Weight loss during pregnancy may be unnerving for new moms who know how important extra pounds can be in order to keep baby healthy and happy. But here's why can you lose weight while you're pregnant and why it's perfectly safe.

By Editors of Parents.com
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You expect the numbers on the scale to start creeping higher after you learn you're pregnant, so it's natural to worry if they're not. But losing weight in early pregnancy is actually pretty normal, especially if you've got a bad case of morning sickness. Here's what to know about weight loss throughout your pregnancy if it should happen:

Weight Loss in the First Trimester

As many as 80 percent of moms-to-be experience some form of pregnancy nausea, which can make keeping even the blandest food down a real challenge — resulting  in some looser-fitting jeans these days. Be assured that losing a few pounds at this stage has no impact on your baby's development. And to put things in perspective, you're not supposed to be gaining that much weight yet anyway! Normal-weight women shouldn't gain more than two to four pounds — total — in the entire first trimester. By week 14 or so, your morning sickness should subside and your appetite will likely return with a vengeance. At this point, the majority of women who lost weight early on quickly regain it — and then some.

The only time weight loss is a problem is if it becomes significant, like more than 10 percent of your overall body weight — a 150-pound woman dropping to less than 135 pounds, for example. If this happens, your doctor will likely prescribe medication to ease your morning sickness so you can eat again and start gaining weight healthfully.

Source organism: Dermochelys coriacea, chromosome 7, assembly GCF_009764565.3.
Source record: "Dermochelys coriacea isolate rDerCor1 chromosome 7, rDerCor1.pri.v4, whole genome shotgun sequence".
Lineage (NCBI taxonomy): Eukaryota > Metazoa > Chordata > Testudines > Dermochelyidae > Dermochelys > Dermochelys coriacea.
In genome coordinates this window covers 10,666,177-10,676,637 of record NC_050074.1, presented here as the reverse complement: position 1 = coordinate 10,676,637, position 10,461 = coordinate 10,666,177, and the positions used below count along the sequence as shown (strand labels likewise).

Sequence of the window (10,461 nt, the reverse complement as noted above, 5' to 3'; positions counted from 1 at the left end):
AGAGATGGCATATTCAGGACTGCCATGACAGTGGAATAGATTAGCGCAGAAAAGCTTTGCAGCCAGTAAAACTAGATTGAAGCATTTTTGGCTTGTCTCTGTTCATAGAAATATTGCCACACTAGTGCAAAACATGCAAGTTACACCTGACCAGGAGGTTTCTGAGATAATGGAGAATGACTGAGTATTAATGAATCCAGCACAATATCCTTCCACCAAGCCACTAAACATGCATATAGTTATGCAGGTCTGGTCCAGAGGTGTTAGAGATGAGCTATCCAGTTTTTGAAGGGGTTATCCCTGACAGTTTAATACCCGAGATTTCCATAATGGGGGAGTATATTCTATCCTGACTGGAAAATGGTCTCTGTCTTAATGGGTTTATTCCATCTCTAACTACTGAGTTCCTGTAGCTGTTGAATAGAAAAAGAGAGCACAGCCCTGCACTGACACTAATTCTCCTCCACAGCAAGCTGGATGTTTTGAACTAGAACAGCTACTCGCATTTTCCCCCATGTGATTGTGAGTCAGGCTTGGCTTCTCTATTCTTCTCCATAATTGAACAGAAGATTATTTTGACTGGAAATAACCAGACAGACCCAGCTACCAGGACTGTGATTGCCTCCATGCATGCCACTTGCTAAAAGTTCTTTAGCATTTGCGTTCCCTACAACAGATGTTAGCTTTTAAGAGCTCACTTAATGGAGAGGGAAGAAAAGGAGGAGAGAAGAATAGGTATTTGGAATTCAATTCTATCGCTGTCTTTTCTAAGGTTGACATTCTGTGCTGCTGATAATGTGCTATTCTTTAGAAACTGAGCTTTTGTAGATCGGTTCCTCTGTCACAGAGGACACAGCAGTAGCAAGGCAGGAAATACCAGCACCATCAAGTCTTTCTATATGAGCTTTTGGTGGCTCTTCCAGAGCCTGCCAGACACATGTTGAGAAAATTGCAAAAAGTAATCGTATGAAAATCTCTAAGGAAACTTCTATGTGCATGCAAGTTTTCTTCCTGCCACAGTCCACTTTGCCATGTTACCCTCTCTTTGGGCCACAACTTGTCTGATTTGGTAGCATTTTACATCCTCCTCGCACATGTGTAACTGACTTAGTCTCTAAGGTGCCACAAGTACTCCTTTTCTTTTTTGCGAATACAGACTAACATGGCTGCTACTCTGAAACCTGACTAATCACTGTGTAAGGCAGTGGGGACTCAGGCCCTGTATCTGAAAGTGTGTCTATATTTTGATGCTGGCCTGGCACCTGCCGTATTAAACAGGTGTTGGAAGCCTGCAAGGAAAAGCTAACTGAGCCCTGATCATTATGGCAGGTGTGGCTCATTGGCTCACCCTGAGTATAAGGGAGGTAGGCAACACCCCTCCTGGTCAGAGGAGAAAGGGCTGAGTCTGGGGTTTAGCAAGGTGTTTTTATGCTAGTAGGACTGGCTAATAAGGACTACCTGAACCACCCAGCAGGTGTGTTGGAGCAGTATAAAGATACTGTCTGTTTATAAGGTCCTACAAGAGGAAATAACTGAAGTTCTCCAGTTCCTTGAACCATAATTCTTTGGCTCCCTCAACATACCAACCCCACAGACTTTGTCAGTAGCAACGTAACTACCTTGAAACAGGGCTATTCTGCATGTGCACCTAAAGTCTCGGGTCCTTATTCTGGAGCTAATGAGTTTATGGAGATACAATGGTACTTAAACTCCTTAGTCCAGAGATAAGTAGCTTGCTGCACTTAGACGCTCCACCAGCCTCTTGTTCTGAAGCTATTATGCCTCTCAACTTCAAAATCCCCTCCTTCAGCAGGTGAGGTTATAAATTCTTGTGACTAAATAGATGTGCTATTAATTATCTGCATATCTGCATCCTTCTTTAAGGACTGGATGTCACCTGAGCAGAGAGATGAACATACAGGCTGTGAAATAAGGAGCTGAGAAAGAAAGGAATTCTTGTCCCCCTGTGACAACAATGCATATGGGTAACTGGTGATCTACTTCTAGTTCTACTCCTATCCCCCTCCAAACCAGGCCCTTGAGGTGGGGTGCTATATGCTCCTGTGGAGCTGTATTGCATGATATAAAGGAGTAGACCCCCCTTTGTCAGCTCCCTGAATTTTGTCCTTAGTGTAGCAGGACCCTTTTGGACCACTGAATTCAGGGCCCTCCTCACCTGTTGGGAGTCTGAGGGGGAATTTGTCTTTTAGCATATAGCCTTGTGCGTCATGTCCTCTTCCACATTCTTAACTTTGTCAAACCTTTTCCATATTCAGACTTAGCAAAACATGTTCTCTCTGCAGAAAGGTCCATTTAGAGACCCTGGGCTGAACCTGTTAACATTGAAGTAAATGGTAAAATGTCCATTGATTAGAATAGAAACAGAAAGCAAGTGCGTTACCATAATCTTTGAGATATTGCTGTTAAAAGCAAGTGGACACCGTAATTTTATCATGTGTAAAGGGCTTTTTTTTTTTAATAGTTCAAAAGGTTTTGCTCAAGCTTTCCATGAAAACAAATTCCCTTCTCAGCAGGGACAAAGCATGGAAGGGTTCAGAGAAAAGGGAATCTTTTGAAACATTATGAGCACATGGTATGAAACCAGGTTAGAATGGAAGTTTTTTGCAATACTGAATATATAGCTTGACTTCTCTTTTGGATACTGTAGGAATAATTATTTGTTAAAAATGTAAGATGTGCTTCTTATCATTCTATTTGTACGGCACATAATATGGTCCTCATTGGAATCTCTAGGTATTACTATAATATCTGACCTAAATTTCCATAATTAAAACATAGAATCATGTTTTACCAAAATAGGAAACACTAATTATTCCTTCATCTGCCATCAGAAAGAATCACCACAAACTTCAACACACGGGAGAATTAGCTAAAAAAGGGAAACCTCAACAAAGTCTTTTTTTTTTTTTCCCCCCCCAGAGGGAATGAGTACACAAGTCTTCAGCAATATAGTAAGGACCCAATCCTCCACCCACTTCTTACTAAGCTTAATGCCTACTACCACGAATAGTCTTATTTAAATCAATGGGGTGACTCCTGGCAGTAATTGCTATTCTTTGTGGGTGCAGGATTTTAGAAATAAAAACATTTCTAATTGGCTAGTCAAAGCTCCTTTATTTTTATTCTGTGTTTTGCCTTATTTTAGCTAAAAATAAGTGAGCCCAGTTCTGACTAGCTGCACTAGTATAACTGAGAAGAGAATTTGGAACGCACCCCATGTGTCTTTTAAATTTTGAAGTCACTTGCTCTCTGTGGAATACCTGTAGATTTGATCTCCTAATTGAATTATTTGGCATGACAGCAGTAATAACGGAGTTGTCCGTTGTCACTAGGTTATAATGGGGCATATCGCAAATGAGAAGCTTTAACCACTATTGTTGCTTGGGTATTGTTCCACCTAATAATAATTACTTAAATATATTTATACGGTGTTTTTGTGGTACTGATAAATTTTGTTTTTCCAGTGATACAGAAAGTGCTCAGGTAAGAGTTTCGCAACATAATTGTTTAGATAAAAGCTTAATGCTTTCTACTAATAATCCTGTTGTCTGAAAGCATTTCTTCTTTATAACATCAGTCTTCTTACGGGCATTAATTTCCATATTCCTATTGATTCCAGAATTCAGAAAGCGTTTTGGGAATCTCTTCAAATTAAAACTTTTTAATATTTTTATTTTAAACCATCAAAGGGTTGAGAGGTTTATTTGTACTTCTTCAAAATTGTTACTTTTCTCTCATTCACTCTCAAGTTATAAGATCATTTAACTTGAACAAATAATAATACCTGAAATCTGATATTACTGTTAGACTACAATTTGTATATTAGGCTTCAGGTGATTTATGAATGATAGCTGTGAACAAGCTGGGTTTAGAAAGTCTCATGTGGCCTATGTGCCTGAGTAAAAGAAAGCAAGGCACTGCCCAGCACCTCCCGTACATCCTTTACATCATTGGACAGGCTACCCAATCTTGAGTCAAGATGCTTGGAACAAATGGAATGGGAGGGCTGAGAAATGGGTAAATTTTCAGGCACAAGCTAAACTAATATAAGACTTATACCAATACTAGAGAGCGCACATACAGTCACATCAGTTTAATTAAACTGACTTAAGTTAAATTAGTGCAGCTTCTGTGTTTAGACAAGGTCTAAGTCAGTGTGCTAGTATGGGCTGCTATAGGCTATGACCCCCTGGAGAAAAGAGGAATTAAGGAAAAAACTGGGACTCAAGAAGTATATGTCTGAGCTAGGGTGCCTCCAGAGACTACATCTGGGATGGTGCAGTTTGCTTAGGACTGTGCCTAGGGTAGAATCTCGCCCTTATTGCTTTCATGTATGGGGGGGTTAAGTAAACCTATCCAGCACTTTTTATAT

Weight Loss Through Week 40

No need for a new maternity wardrobe? Don't worry. Plus-size women may not gain as much weight during pregnancy as normal-weight or underweight moms-to-be — and this is totally fine and should have no impact on your baby's development. We've seen larger women gain as little just five pounds, or in some cases, even lose weight, while they're expecting. Here's why:

During pregnancy, very little of the weight you gain goes to the actual growth of your baby. Most is used to build up fat stores so you have energy for the challenges that lie ahead (i.e., childbirth and nursing). If you already have enough stored, you won't pack on as many pounds as women who need to gain more.

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